Doing better research

As we hurtle towards the post pandemic crisis (and wilfully ignoring the torrential publications on covid practises in departments), it was apparent that we have too much of the same thing. The painful realisation of hypofractionated treatments came to the fore (in the absence of prior radiobiological basis) and hence pushing towards whatever “quality of evidence”.

I stumbled on this master editorial on BMJ that made it apparent in 1994. We are doing “too much of research”- with poor quality of trials. I will selectively quote (in the same tone as had been covered earlier throughout the blog. Emphasis is mine, throughout.

When I tell friends outside medicine that many papers published in medical journals are misleading because of methodological weaknesses they are rightly shocked. Huge sums of money are spent annually on research that is seriously flawed through the use of inappropriate designs, unrepresentative samples, small samples, incorrect methods of analysis, and faulty interpretation

In Oncology, it becomes even more problematic because the end results (including the quality of life issues) are difficult to predict (much less quantified). Therefore, it is imperative that we focus on the methodologies. We expect systematic biases irrespective of the careful consideration at the trial stage.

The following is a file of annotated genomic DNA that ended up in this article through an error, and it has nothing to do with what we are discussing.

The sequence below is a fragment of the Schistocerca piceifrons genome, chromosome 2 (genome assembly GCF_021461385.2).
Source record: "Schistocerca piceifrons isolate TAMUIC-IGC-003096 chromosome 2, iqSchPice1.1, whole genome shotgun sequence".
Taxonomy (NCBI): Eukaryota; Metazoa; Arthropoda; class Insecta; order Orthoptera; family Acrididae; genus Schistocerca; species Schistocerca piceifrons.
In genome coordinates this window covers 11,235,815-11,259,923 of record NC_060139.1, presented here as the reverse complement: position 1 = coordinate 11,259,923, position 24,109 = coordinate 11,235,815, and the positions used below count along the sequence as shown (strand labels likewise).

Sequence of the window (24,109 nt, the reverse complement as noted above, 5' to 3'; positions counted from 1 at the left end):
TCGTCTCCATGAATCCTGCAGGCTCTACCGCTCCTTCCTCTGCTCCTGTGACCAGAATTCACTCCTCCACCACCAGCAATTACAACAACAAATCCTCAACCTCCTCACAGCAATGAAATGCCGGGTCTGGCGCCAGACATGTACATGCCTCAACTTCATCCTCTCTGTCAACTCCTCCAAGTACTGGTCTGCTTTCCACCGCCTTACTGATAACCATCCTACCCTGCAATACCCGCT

I am not getting into the specific reasons for errors or “publish or perish” culture.

Here’s something interesting:

Why are errors so common? Put simply, much poor research arises because researchers feel compelled for career reasons to carry out research that they are ill equipped to perform, and nobody stops them. Regardless of whether a doctor intends to pursue a career in research, he or she is usually expected to carry out some research with the aim of publishing several papers.

The length of a list of publications is a dubious indicator of ability to do good research; its relevance to the ability to be a good doctor is even more obscure.

In the current scenario, I see Twitter battles based on survival curves- do they even matter?

A little while back, I was dealing with an interesting case of metastatic prostate cancer. While he had oligometastases (nodal and osseus), he had responded well to hormonal therapy and chemotherapy. Logic says that he did not require any treatment with his well controlled PSA. However, the STAMPEDE trial showed otherwise. Whom do I believe? A shitty trial? Or my common sense?

Yet it has become a “standard of care”.

This is just one instance. There are a lot of things we still don’t know. A better research entails definitive end points and not repeating the same mistakes as others. Medical research is often shoddy and of poor quality.

As the system encourages poor research it is the system that should be changed. We need less research, better research, and research done for the right reasons. Abandoning using the number of publications as a measure of ability would be a start.

I concur here.